DETROW: Yeah. Deirdre, I think it's fair to say that in a lot of high-profile political moments that we've covered over the last few years - you know, the Brett Kavanaugh confirmation, the first Trump impeachment hearing - it's been a pretty effective Republican rallying point to argue, well, look at what Democrats do. I mean, do you think there were a lot of Senate Republicans who were very into this argument?

WALSH: Definitely. I mean, they've been making that case, you know, going into this trial. They were citing comments that people had made over the summer. Missouri Senator Roy Blunt the other day told reporters that, you know, he was equating some of the rhetoric to some of the protests for the Black Lives Matter group. So they were definitely receptive to the argument from the Trump defense team.

DETROW: Another thing that Trump's team kept coming back to was a close focus on the January 6 speech from President Trump - the words he said, arguing he did not explicitly urge people to go attack the Capitol, also arguing about the timeline of whether or not he could have said something to cause people to do that. Bruce Castor trying to make the point that people were preparing to attack the Capitol before Trump spoke.

(SOUNDBITE OF ARCHIVED RECORDING)

BRUCE CASTOR: Given the timeline of events, the criminals at the Capitol weren't there at the Ellipse to even hear the president's words. They were more than a mile away, engaged in their preplanned assault on this very building.

DETROW: And, Carrie, the last big point of the Trump defense that I want to talk about is this First Amendment, free speech argument. We knew it was coming, so much so that House Democrats spent a good chunk of their day yesterday trying to prebut it. What did Trump's lawyers say? What did you make of it?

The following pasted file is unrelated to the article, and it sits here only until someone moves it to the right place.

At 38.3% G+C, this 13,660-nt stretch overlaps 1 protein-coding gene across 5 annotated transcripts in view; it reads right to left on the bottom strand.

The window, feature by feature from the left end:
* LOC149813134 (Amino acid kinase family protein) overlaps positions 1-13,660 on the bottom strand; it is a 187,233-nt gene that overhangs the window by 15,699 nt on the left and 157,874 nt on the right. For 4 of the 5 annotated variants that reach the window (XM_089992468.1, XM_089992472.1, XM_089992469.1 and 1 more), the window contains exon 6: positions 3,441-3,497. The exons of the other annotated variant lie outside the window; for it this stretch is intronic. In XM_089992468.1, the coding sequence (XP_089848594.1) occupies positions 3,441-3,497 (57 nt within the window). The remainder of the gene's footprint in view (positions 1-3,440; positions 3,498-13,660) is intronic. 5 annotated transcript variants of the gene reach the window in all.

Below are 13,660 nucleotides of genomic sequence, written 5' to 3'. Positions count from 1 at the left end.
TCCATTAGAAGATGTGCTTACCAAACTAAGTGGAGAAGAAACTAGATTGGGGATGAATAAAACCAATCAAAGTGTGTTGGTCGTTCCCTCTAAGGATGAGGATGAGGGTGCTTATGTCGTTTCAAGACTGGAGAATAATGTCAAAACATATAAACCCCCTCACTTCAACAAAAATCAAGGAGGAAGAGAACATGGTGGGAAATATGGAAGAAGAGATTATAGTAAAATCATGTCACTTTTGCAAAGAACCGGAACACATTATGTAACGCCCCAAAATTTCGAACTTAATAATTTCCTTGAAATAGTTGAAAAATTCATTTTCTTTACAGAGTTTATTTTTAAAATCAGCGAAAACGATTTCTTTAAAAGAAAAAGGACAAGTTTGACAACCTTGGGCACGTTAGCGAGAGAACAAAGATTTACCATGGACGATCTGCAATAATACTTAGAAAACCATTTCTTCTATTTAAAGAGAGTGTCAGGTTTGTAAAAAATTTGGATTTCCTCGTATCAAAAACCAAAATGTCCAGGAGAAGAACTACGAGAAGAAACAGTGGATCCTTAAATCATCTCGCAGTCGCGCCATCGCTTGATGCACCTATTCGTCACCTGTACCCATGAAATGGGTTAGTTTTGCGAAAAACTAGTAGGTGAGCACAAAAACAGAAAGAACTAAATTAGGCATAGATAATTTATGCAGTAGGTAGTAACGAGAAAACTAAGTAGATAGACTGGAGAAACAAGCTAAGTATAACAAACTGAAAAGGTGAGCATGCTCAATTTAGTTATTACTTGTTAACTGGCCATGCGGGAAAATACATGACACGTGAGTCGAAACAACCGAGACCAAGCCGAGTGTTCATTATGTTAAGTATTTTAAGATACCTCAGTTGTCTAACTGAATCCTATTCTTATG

JOHNSON: Yeah, the Trump team basically said, listen; former President Trump did not attempt to incite this riot at the Capitol. They said that he was engaging in routine political speech, that he used the word peacefully at least once in his remarks on January 6 and that he should have First Amendment rights like anybody else.

There's a problem with that argument, Scott. It's that the president is different from anybody else, as the House impeachment managers have told us and as about 150 law professors and legal scholars who study the First Amendment, people from both political parties, have told us. Attempting to use the First Amendment as a defense in this impeachment case is, these scholars say, legally frivolous. But I think some Republican senators sitting on this jury may have bought it, even though the idea of a president who's required to take an oath to protect the Congress, to protect the American people - you know, it doesn't really apply in this setting.

DETROW: Yeah. Deirdre, this is the point in our annual podcast about impeachment trials where we make that point that this isn't a court of law. It's a political process.

WALSH: I think even though the Senate voted to proceed with the trial, saying it was constitutional, going into the trial, a lot of Republicans disagreed with that. And I think that's what they're going to hang their vote on. I mean, I think just a lot of them fundamentally don't believe that the Senate should be having a trial of a president who's no longer in office. I mean, that's the argument they made going into it. And some of them coming out of the session today repeated that argument. I mean, the manager said that argument had been decided, but they really didn't persuade a lot of Republicans on that point.

DETROW: All right, we're going to take a quick break. When we come back, we are going to try to psychoanalyze some of these swing votes on the Republican side, also known as see what we can read into the questions they asked. We're also going to talk about the question-and-answer portion that took up the afternoon of this impeachment trial.